Way Out Here... in Marfa, Texas.

It's Friday, late afternoon and mid rush hour.  A seemingly endless sea of motor vehicles jam the city streets & highways.  A plan is already in motion to escape all of this nonsense..  for just a short while anyway.  We head west & drive hundreds of miles into the desolate Texas desert.  No cell phone service.  No Internet.  Our routine, everyday afflictions gradually fade away behind us, like an AM radio frequency.  7 hours later we arrive in Marfa.  Finally.

We spend the night gazing into the infinite cosmos in every direction.  The desert skies have a way of amplifying the scenery in such a vivid way.  If ever there were a sprawling view of the immense universe that could make you feel minuscule and insignificant, then this is it.  In the distance, mysterious orbs of light dance on the horizon, just like my dad had described some decades ago.  Vast silence and a slight touch of the supernatural, make for a perfect introduction to the weekend.

Watching the Mysterious Marfa Lights.

By daylight this old ranch town's distinguishable charm begins to emerge.  Buildings from the early 20th century line the dusty streets, reminiscent of those from old western movies.  Some empty with old signage still visible like the ghost of a business that once was.  Some restored with new and old businesses still operating inside.  We curiously wander up & down each street. 

This is a unique place where old fashioned Texas culture and certain elements of a big modern city coexist in almost perfect harmony.  We enjoy breakfast in a quaint little Mexican eatery similar to those in many Texas towns.  We then eat lunch in a quirky taco shop run by, who we guess are younger city folk who've brought the "hip food truck" dining format to this tiny town.  After all, Marfa has a history of drawing in creative types who bring their own ideas and ambitions.  Maybe it's the allure of a secluded lifestyle.  Maybe it's the plethora of natural light beaming all around.  Maybe it's the wide open spaces that allow much freedom to create.  And maybe we're just here to witness a little magic ourselves.  Whatever it is, there is no mistaking that there's something peculiar in the air out here.

Old gas station on Highway 90, near Marfa.

Boyz 2 Men Taco Shop.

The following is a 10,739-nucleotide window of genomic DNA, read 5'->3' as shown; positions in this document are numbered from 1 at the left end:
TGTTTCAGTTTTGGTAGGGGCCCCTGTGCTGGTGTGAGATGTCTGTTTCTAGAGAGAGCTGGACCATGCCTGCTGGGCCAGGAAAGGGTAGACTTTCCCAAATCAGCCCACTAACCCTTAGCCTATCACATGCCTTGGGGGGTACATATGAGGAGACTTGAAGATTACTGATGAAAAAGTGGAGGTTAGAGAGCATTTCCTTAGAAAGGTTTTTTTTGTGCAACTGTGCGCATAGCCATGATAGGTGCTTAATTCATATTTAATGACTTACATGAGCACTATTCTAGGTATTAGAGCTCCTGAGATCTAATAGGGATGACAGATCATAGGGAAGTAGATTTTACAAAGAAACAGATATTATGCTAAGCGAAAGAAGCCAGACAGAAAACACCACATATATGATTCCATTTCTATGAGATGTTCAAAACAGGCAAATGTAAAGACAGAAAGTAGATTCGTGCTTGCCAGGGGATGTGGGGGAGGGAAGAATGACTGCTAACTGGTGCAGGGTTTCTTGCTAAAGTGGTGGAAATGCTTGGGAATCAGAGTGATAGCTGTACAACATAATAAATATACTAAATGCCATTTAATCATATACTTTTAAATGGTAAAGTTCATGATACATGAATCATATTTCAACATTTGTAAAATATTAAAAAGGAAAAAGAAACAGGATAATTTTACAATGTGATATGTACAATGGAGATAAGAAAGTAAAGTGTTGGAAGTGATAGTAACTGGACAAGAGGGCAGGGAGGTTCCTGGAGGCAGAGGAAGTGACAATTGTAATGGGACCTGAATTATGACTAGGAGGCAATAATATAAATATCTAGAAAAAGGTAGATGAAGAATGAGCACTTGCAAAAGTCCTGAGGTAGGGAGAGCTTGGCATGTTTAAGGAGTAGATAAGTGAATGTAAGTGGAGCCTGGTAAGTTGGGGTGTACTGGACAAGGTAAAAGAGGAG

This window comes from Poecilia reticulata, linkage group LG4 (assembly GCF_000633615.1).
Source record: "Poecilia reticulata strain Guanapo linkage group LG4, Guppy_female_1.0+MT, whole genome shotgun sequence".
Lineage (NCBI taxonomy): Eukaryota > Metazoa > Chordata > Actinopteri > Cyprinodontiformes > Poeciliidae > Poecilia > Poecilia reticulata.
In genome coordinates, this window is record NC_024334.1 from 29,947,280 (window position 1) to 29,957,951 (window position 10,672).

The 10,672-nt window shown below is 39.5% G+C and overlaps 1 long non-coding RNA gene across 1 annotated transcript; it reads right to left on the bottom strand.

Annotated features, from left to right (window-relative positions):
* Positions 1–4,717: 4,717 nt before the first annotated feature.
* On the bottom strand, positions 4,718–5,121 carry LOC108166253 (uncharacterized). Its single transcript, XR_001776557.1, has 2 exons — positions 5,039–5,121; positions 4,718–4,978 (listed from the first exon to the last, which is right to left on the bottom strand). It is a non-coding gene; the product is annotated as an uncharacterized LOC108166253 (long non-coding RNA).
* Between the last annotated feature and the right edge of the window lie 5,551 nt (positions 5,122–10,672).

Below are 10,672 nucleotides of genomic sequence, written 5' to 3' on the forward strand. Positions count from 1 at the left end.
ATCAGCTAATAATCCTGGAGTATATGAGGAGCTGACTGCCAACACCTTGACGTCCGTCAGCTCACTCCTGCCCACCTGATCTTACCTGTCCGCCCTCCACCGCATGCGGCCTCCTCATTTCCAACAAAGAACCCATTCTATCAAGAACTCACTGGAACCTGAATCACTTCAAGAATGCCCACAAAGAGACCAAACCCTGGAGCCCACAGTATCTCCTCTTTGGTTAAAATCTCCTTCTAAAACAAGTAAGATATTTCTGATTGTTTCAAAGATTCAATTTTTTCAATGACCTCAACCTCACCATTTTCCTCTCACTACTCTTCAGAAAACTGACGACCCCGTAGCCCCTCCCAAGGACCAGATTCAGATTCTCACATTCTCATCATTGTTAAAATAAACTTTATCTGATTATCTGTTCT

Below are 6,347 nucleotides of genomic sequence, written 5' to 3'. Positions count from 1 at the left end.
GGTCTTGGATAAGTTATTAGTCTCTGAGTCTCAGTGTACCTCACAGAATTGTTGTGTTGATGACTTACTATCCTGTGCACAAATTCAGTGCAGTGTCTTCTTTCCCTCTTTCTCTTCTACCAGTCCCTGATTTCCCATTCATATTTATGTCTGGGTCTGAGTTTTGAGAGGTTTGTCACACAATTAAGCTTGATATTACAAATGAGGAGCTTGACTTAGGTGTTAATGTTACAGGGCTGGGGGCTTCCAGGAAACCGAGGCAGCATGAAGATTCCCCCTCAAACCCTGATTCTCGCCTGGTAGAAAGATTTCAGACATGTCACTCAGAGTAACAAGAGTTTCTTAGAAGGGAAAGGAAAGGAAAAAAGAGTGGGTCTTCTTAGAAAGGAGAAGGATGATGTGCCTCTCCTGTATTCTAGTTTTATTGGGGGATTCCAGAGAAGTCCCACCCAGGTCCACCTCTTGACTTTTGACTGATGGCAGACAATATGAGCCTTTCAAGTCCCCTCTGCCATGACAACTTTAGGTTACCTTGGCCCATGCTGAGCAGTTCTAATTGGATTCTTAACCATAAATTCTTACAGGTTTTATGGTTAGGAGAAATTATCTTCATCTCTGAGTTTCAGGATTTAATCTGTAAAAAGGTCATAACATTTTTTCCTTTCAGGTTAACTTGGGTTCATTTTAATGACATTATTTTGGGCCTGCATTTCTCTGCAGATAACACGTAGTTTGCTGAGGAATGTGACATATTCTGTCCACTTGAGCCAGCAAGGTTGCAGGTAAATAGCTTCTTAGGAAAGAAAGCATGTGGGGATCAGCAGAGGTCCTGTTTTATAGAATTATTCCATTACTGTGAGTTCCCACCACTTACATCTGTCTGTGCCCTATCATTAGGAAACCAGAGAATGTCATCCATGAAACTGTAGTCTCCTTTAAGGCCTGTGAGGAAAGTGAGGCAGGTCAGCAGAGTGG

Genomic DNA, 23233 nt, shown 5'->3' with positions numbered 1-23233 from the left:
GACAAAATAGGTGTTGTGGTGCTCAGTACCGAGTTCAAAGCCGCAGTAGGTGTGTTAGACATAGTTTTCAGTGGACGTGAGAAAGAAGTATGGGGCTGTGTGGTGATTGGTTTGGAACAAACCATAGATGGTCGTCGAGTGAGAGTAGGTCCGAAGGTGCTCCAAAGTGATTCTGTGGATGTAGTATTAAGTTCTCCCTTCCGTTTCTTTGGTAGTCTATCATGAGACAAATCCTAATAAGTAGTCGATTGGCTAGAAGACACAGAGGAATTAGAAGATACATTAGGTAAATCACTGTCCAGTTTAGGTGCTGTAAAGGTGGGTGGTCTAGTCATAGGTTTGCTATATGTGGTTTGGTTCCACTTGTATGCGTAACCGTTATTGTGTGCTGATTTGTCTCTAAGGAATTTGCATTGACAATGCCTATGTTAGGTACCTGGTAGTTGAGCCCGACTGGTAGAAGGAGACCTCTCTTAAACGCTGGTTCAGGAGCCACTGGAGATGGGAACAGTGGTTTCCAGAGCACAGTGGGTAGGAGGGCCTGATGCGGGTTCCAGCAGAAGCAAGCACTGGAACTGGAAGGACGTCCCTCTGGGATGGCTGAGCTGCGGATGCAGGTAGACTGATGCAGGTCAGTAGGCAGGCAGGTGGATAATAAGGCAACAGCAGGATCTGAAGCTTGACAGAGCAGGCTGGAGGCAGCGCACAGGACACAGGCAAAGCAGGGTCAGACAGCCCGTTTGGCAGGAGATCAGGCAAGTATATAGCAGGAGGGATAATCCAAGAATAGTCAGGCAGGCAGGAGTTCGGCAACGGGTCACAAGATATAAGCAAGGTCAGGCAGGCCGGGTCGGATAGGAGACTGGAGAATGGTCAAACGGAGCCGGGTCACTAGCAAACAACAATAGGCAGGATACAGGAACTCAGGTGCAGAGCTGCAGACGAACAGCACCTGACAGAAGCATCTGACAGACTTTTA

In the 1970s' a well known artist named Donald Judd migrated here from New York City.  Since then Marfa has become an international hub for contemporary art.  A stranger getting coffee in the little cafe near the town square might be a local rancher, or he could be an international art curator from Europe.  Who knows.  The eclectic blend of people out here in the middle of nowhere is fascinating.  

We spend the afternoon walking around a 340 acre former military base where large scale permanent art installations stretch across the land.   Inside the many buildings on the property, are various minimalist works by Judd and a few other artists, most notably the fluorescent light installations by Dan Flavin.  It quickly becomes apparent that work of this scale can only exist exclusively in a place like Marfa, a now unlikely art utopia that's located hundreds of miles from any major airport.

Donald Judd, concrete sculptures, 1980-1984.

Donald Judd, 100 untitled aluminum sculptures, 1982-1986.

Dan Flavin, Minimalist Light & Perspective Works, 1996.

We continue our impromptu, self-guided tour of this enchanting snippet of planet earth.  Further down the road, we pay a visit to the most publicized attraction in the region.  Prada Marfa is a Pop Art installation by European artists Elmgreen & Dragset.  The obvious irony of this work speaks volumes, as the first initial reaction for some people is something like, "What the Fuck?!?".  The permanent design/sculpture project is stocked with actual items from the 2005 Prada collection, which could easily mystify some as to whether this is a real store or some sort of wacky, artsy fartsy stunt.

Inside the almost impenetrable structure we notice dust and dead bugs accumulating from years gone by.  I read that the initial intention was to never repair this artwork, but to let it degrade back into the natural landscape over time.  It's anyone's guess how long that would take or if it's even true.  Thought provoking nonetheless.

Yuko & Prada Marfa, a permanent art installation by Elmgreen & Dragset, 2005.

As our short trip winds down, we return the edge of town where we'll stay for one last night.  These accommodations are unlike anything we've ever seen.  Of course, right?  Because this is Marfa.  Why wouldn't there be several vintage trailer homes parked on a campsite?  Do they have teepees and safari tents for visitor lodging too?  Ya damn right!

The sun sets in dramatic fashion as we settle into our rented Teepee.  Our palettes full & spirits high, as we enjoy one last frosty beverage under the stars.  This is the part where we reflect on the short time spent here.  This is where inspiration, among other feelings & emotions begin to manifest inside of us.  This is why we are here.  This is Marfa.

One of many vintage trailers at El Cosmico.

Interior of teepee rental, El Cosmico.

Sun setting over Marfa landscape.